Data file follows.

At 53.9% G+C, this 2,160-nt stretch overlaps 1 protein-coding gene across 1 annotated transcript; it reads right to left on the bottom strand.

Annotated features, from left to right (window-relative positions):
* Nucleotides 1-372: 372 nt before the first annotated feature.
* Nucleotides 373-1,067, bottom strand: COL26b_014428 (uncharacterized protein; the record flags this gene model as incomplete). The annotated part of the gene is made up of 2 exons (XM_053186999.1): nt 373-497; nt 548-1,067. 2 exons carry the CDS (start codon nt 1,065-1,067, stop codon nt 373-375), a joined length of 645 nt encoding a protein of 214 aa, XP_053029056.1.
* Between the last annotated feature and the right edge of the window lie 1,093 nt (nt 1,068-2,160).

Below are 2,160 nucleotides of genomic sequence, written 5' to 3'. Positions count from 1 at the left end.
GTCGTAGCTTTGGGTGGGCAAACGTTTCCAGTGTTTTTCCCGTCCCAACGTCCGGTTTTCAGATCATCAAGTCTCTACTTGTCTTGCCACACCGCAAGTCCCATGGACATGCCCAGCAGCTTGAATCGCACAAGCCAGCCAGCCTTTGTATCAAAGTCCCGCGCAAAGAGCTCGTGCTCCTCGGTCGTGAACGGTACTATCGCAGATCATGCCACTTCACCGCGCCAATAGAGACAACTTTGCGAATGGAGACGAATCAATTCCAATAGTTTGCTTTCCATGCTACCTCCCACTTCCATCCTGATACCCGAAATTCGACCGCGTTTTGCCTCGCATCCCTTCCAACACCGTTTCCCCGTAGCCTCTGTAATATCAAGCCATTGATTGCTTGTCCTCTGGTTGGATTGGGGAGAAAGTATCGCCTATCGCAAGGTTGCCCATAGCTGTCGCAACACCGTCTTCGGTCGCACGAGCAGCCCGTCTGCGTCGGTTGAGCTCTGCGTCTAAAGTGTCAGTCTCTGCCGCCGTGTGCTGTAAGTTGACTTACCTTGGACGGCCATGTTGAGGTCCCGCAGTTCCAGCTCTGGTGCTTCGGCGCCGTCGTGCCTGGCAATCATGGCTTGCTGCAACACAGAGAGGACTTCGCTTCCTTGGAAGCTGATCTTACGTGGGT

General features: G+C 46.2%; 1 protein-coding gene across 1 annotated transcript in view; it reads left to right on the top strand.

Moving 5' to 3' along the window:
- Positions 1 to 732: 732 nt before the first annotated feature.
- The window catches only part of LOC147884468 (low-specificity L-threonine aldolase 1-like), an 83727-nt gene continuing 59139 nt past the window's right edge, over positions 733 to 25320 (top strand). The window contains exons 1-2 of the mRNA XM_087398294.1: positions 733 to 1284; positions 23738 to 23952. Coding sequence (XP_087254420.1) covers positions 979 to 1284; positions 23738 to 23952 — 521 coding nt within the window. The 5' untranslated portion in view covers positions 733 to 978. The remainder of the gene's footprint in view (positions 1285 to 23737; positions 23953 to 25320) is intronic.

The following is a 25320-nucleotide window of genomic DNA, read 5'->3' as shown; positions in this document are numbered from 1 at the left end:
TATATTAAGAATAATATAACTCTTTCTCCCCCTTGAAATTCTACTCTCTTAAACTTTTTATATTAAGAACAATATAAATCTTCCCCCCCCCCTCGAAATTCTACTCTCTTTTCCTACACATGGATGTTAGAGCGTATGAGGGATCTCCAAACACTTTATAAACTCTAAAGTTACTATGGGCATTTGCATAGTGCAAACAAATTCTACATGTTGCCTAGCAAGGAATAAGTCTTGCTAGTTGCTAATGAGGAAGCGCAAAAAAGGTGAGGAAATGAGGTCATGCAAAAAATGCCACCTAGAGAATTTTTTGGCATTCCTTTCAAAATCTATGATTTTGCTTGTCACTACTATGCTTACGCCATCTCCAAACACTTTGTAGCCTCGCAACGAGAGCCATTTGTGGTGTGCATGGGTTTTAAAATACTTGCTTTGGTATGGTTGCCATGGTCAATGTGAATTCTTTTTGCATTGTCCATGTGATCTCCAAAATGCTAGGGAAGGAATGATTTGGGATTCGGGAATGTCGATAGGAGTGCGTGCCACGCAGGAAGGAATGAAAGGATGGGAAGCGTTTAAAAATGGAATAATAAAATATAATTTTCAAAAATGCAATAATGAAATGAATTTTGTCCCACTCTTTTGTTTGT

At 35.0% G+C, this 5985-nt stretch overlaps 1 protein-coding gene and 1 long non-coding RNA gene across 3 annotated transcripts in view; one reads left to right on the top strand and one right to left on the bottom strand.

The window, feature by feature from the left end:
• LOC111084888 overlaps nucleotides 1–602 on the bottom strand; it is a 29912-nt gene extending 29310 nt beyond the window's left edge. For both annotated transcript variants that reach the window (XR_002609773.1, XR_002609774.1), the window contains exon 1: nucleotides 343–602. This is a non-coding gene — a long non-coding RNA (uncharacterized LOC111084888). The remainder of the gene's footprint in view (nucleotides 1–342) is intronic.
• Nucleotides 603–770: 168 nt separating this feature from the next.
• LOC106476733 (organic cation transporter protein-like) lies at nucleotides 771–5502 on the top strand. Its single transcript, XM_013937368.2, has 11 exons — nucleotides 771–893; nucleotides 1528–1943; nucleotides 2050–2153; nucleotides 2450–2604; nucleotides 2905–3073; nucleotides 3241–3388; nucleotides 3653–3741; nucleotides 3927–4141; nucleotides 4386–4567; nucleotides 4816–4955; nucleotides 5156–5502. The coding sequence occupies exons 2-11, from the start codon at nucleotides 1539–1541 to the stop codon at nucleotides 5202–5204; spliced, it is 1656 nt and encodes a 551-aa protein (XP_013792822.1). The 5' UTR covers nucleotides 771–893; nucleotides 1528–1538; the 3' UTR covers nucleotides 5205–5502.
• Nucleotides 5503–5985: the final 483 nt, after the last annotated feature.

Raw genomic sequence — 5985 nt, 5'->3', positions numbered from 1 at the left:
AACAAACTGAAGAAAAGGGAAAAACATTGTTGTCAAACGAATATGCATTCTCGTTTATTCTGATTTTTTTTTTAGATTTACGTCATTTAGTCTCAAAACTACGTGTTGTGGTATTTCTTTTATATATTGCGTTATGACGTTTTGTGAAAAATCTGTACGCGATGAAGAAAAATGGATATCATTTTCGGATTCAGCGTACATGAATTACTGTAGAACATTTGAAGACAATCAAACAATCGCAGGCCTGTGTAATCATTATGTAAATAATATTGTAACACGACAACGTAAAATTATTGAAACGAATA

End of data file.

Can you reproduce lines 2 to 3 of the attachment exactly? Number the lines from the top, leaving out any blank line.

Annotated features, from left to right (window-relative positions):
* Nucleotides 1-372: 372 nt before the first annotated feature.